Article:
When David Van Zelst comes home after a busy day running his landscaping business, he likes to cook. No surprise there, since the owner and principal designer at Van Zelst, Inc. in Wadsworth once considered becoming a chef, with architecture the other serious possibility. Both interests continue to play a commanding role in the life that he and his wife Cindy have built for themselves on the North Shore.
It was just four years ago that the pair designed the expansive Italian-style house and garden they now enjoy on their wooded 2-acre lot. “I’ve had the privilege of developing landscapes and gardens for world class homes since 1979,” Van Zelst says, “so all along I’ve collected ideas.” Those stored ideas came to the fore when it was time to design what he clearly sees as the family dream home.
The powers that be have hit upon a wayto get me to stop talking about roses. “Write us a story,” they said, “and get it out of your system.”
It so happens that I do have quite a few roses — more than 20, I believe, although whenever I set out to do a mental count, I keep getting confused. Did I include the ‘Harison’s Yellow’ or not? And what about the Cherry Pie in the container? Oh, I think I forgot Hot Cocoa™. And so I start over, and then start over again. Finally, I decide to just let it go. As I said, more than 20.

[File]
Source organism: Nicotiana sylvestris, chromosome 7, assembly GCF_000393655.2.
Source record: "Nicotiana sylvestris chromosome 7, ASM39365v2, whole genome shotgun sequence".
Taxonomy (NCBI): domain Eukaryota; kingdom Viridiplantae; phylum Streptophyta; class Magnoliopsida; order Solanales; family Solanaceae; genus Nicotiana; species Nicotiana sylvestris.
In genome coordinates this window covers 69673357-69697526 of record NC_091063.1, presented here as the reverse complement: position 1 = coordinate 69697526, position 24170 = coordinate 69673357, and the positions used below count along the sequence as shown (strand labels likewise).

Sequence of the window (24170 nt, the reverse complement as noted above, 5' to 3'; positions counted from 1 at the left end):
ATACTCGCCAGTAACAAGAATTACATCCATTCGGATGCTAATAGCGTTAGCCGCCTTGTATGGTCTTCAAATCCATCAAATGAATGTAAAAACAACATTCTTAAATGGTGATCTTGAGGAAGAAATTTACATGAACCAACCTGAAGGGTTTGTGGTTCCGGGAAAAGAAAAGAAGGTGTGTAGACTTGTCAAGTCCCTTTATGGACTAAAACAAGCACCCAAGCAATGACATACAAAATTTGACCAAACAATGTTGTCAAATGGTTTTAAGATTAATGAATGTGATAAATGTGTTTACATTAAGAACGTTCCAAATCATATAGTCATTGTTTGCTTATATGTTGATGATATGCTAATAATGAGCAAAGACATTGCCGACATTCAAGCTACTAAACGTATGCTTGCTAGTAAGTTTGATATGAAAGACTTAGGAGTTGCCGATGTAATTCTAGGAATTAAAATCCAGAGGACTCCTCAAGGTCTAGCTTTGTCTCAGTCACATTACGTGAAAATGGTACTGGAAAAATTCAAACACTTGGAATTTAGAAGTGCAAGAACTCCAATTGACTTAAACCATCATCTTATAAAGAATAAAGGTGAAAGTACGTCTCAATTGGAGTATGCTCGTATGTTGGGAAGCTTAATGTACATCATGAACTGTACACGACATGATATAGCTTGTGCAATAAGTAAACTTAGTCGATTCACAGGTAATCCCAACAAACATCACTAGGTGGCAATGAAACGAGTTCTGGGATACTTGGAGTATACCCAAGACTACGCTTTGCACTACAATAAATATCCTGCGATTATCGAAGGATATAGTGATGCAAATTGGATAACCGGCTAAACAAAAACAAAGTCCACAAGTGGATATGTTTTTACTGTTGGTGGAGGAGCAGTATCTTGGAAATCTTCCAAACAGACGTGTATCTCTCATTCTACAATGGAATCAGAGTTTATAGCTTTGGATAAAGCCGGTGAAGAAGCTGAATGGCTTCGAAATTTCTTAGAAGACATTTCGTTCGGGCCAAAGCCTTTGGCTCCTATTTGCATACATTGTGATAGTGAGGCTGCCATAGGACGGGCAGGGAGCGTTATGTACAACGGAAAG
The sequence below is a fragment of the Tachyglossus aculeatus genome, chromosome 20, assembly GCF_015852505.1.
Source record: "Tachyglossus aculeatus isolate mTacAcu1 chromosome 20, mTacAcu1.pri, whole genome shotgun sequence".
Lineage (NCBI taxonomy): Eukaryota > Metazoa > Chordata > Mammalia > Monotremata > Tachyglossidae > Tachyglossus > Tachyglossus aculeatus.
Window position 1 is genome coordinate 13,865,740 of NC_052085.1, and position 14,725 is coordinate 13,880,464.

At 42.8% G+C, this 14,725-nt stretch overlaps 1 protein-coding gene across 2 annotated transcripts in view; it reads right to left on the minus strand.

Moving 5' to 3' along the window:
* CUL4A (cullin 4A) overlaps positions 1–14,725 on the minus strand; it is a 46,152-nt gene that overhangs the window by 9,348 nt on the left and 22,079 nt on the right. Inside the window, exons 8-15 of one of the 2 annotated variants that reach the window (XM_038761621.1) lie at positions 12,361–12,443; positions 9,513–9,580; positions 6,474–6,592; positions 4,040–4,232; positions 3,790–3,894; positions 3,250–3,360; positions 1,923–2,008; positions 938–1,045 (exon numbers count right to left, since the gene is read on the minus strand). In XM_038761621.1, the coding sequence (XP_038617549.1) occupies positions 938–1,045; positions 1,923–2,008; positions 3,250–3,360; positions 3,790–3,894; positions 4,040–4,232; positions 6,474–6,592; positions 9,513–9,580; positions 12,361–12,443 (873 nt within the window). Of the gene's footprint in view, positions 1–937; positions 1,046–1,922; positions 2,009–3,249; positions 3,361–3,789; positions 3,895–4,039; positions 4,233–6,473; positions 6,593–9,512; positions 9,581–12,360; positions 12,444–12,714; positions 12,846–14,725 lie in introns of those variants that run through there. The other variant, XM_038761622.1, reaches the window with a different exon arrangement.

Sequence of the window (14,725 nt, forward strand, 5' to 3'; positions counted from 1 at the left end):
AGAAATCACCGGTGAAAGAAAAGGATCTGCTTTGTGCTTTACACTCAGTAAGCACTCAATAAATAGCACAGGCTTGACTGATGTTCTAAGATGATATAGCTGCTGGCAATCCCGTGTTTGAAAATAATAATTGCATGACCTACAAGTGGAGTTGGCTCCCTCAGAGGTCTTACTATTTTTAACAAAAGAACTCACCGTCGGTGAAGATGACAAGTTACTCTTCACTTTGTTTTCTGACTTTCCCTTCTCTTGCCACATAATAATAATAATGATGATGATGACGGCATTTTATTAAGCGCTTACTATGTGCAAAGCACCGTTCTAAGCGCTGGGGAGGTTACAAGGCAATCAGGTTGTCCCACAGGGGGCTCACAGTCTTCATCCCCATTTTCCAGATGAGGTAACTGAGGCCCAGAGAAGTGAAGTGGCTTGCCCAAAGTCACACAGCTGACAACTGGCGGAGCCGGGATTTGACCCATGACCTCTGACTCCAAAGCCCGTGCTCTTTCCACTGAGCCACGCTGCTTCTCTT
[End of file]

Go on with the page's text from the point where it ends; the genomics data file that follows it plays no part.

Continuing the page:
Some of these roses I bought because I dearly coveted them ...
I think I’m missing a gene. Okay, maybe two or three.
This is the time of year when gardeners are told to dream, to curl up with their favorite magazine or catalog with that hot cup of cocoa or tea (naturally decaffeinated, of course), to look upon their snow-covered blank slate of a garden and imagine the endless possibilities of the coming growing season. Golden retriever at your side, your mate happily puttering away in the next room (creating ingenious and achingly beautiful mosaic tiles from thrift store ceramic pieces) you flip through the stack of horticultural publications, carefully marking and clipping articles and ads for the newest All-America Selections, secure in the knowledge that this year’s garden would be the absolute envy of even Gertrude Jekyll, had she not departed this vale of tears some seven decades ago.
Big beefy dahlias with their dinner-plate-sized flowers are darlings of the garden from summer through the first autumn frosts. Although many gardeners treat dahlias as disposable annuals, it’s easy to store them over winter – and save money – for another display the following year. It’s simply a matter of digging up the tubers and roots after the first fall frost.
You know who you are. You’re the gardeners who keep your lawn perfectly edged and weed-free, the ones who maintain an exquisitely proportioned space between plants. You’re the opposite of folks like me whose plants are forever rubbing shoulders with their neighbors and muttering under their breath about garden bullies.
We all have our “happy” places–where we feel at home when we’re not at home.